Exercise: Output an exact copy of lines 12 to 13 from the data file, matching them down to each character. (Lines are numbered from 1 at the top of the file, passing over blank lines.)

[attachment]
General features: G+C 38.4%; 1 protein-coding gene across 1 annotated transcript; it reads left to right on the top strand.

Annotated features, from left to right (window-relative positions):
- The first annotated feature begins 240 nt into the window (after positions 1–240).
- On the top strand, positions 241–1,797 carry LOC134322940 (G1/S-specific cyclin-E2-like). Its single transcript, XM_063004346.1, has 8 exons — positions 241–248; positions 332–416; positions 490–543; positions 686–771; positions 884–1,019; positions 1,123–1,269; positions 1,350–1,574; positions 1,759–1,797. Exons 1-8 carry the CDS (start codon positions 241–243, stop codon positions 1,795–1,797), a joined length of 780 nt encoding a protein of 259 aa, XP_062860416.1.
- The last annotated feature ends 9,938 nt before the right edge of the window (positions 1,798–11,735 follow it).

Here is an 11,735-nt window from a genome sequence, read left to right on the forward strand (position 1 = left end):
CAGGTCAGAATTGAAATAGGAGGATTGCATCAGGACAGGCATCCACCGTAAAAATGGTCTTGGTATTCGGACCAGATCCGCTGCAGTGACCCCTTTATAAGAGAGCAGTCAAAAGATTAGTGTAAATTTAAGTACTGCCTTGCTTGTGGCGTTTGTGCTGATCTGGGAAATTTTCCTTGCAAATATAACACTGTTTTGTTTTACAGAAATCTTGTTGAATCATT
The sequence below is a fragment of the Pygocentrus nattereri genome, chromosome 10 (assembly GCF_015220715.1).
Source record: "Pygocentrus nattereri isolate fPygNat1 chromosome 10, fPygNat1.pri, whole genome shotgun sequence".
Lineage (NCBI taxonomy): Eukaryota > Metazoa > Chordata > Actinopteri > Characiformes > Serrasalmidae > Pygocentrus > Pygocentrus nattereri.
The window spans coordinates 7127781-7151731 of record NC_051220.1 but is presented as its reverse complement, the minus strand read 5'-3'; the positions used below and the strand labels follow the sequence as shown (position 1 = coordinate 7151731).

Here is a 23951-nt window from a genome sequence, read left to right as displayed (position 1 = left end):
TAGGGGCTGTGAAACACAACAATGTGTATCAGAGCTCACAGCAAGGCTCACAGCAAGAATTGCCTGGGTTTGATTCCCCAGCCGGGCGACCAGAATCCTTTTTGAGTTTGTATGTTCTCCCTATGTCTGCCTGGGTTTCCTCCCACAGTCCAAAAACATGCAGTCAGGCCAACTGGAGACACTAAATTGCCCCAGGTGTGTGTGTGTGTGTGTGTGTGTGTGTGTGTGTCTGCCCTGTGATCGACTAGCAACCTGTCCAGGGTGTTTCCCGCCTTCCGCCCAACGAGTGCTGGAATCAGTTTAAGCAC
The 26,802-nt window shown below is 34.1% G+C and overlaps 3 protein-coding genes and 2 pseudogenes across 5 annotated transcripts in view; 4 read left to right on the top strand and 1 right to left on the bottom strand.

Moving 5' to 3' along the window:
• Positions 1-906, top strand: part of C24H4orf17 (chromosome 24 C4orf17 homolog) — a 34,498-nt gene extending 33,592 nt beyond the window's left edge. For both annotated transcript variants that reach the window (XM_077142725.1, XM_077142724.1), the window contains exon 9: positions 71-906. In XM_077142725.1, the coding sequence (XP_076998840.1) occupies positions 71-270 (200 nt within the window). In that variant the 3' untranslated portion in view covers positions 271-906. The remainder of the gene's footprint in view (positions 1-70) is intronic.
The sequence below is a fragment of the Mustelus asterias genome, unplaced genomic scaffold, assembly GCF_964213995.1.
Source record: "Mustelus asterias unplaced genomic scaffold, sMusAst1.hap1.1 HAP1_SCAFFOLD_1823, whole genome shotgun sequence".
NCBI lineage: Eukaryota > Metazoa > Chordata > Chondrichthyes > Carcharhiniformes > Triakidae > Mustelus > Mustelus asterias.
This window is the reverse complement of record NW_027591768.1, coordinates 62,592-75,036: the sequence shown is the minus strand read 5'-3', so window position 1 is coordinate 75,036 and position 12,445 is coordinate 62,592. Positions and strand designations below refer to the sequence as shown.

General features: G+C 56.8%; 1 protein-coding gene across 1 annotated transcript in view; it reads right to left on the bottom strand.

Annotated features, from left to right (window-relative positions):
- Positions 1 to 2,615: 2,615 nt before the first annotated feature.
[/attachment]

Here is a 23951-nt window from a genome sequence, read left to right as displayed (position 1 = left end):
TAGGGGCTGTGAAACACAACAATGTGTATCAGAGCTCACAGCAAGGCTCACAGCAAGAATTGCCTGGGTTTGATTCCCCAGCCGGGCGACCAGAATCCTTTTTGAGTTTGTATGTTCTCCCTATGTCTGCCTGGGTTTCCTCCCACAGTCCAAAAACATGCAGTCAGGCCAACTGGAGACACTAAATTGCCCCAGGTGTGTGTGTGTGTGTGTGTGTGTGTGTGTGTGTCTGCCCTGTGATCGACTAGCAACCTGTCCAGGGTGTTTCCCGCCTTCCGCCCAACGAGTGCTGGAATCAGTTTAAGCAC